I remember the day Social Services discovered me living by myself, and took me away to foster care. It just so happened, that on the very same day, the server which hosted all of my client’s websites, crashed! I contemplated running away – I received a phone call from Scotland Yard. Apparently, they were investigating alleged fraud because my customers’ websites kept going offline, and I didn’t have access to a computer to fix the problem. It was unnerving and yet rewarding at the same time since it meant I had enough customers to call to the attention of a police investigation.
Regardless, I was able to get my customers’ websites back online a week later and started to put the pieces back together. Despite the server issues, anxiety, and so many sleepless nights -I kept on working at it. I gave up what small bit of a social life I had to dedicate it to the one thing that only had value to me.
I went on to build my first hosting company, and by the time I was 18, I had collectively around 3,000 customers paying me for web hosting, reseller hosting and dedicated servers. I leased all of my equipment, and as a result, my profit margins were low, but I was able to make just enough money to support myself in my small apartment.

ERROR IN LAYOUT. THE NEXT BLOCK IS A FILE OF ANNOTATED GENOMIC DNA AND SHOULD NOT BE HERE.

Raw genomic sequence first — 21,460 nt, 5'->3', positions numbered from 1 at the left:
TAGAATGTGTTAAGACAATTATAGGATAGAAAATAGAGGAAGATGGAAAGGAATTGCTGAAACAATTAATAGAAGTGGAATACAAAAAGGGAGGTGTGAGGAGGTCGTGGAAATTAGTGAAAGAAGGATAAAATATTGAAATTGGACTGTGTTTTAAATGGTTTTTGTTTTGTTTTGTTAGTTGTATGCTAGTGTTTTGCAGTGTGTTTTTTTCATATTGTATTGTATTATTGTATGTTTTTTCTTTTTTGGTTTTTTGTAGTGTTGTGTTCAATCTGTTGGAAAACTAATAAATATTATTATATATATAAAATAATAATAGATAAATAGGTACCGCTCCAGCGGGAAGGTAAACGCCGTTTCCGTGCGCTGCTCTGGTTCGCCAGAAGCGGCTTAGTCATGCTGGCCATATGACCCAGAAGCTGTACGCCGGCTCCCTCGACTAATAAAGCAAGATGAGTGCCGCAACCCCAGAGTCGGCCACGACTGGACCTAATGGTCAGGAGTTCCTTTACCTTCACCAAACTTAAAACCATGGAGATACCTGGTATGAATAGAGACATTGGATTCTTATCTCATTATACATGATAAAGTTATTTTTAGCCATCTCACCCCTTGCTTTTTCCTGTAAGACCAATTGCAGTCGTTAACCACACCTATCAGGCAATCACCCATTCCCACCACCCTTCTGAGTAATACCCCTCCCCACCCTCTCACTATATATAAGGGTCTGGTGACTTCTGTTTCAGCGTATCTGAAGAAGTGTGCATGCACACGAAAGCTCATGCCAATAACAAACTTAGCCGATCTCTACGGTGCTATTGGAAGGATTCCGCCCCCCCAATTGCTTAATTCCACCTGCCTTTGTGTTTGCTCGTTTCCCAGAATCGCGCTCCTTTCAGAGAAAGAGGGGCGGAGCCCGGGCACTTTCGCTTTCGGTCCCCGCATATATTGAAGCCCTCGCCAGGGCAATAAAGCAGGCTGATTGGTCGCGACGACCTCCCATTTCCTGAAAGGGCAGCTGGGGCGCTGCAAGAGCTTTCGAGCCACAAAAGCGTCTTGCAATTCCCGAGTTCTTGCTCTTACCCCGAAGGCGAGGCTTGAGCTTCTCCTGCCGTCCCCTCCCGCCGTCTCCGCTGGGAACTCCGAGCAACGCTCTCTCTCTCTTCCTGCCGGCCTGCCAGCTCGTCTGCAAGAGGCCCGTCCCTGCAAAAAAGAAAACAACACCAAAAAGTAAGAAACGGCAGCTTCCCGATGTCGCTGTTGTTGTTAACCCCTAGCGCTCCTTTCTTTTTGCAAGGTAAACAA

Today, I run a multitude of online brands ranging from support services to web hosting and software. I’m always working on new projects and coming up with new ideas. I also love to provide consulting services to larger companies; by helping them figure out their inefficiencies, and making their brand appeal more to their customers eyes.
What do you consider to be your greatest success (or successes) so far with your online business?
I’d say my biggest success was the sale of my last company. After a year of being on the market, and a handful of deals that fell through, I was finally able to sell PacificHost for a high 6 figure amount. The sale was the conclusion to a number of small successes I had within the company, such as appealing to the right target market, being profitable within 3 months, and non-stop promotion.
What were some of the bigger lessons you learned from selling PacficHost?